For most of us, when we think about snorkels, we think of the neon plastic apparatuses that we would use in our blow-up pools, filled 2-feet deep with water in our backyards. Not that they didn’t fulfill their purpose, which was for the ability to breathe underwater.
However, the majority our time was spent trying to get the water out of our lungs due to one of our friend’s playfully pouring water into the snorkel tube above us. My point is that most of us who are new to freestyle snorkeling have never had to take buying a snorkel very seriously. Now that this is the case, there are numerous features that we need to take into consideration.
Snorkels are, in fact, centuries old; however, their design has stayed relatively close in design. There are four different variations of the snorkel mask and tube.
The first design is the snorkel we referenced above, the no bells and no whistles variation that one would find in the toy section of any major retailer. This design is the simple old-fashioned snorkel where the diver breathes from one end and the other end is open in the air.
The second design is called a ‘semi-dry snorkel’. A semi-dry snorkel has a cover designed to deflect water on the surface but will still flood if the diver chooses to submerge.
The third design is called a ‘dry snorkel’; a dry snorkel has a floating valve within the breathing tube that will close when the diver goes below water to stop the snorkel from flooding. The fourth design is referred to as a ‘roll-up snorkel’.
A roll-up snorkel has a compact design and can roll up into a pocket and is thus travel-friendly. Essentially when a swimmer snorkel or training snorkel isn’t in use, the mask and snorkel tube can be removed from the diver’s head and stored in a pocket. Choosing the right snorkel for the diver really depends on what the diver is looking for.
If they are looking for something inexpensive and used for only surface ‘diving’ then the basic snorkel is good for them. If the diver is concerned about flooding then a dry or semi-dry may be more what they are looking for. Likewise, if the diver is concerned about being able to travel or if space is a concern, then the roll up snorkel should be their option.
Now that we have discussed the types of snorkels available, let’s talk about more specific snorkels: Swimming snorkels. Swimming snorkels can fall under any of the above-listed categories, though they are usually semi-dry snorkels.
The reason for this is that swimmers only completely submerge when they are kicking off after a lap, hence why we typically see a large number of bubbles coming from the snorkel when they kick off (the swimmer is exhaling to keep the snorkel clear of water).
They have become more popular over the last few years for those training on the competitive level because it has special training benefits; for example, it aids in balancing out the swimmer’s stroke, it encourages the swimmer to keep their head down, and it helps provide a fuller kick. For this reason, more professional athletes have started training with a snorkel. We have provided the top 3 best swimming snorkels on the market to help in your search for the best snorkel.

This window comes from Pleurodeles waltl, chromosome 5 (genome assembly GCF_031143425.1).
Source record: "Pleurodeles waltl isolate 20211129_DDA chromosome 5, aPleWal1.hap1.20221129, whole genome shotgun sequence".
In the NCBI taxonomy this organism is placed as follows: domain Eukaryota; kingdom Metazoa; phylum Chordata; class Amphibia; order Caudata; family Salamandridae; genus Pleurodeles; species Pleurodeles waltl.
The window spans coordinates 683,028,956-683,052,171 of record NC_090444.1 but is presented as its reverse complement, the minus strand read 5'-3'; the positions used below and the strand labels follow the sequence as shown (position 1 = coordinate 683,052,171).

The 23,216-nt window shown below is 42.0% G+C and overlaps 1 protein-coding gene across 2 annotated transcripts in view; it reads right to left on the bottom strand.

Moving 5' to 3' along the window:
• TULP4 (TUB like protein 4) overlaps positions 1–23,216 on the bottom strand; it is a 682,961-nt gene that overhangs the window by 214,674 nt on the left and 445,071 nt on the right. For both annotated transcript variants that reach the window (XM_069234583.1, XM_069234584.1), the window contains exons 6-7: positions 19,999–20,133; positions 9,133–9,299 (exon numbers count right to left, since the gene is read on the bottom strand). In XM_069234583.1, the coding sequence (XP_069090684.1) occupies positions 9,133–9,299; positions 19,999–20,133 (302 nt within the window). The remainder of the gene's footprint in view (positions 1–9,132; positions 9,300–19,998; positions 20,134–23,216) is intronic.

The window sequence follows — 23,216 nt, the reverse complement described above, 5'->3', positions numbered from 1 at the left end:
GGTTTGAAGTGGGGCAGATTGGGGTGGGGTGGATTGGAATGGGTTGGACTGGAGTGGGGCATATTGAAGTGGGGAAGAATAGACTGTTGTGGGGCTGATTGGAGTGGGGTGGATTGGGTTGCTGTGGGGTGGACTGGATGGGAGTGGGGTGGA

This product is rated 4/5 stars on Amazon. This product has a curved shape to promote proper freestyle head position to keep both eyes and head down. It can be worn with swim caps and goggles. It increases aerobic capacity and stays in place for all competitive strokes (including flip turns).
This product is rated 5/5 stars on Amazon. The GLIDE snorkel is comfortable in the water and allows the swimmer to breathe easily and in perfect balance.
It is also curved to reduce drag and promote proper body position. It increases aerobic capacity, has an adjustable strap creating a universal fit and stays in place for all competitive strokes (including flip turns).
This Product Has:
This product is rated 4.5/5 stars on Amazon. Designed by the master himself, Michael Phelps, this product helps the swimmer focus on proper technique, body position, and efficiency by eliminating the need to turn the swimmers head to breathe.
It has a unique low profile tube design that reduces drag and allows for easy breathing. It is lightweight and ensures a comfortable fit.
These snorkels are similar in design and purpose with minor differences between them. They are all rated highly on Amazon (all within the 4-5 star range). For the price point, they are all within the same range and all within a reasonable price range for the budget spender. Color tends to be limited but all have a sleek design.
Overall, the hydrodynamic tube and comfortable mouthpiece are common features, both of which are very important. They also all encourage proper body position which aids in better and more effective training for the swimmer.
All of these products had far more positive comments than negative with purchasers. And who is better at designing snorkels than the master himself, Michael Phelps, who has won over 20 gold medals in his career? We hope this article helped you in your search for the correct apparatus for your needs when training.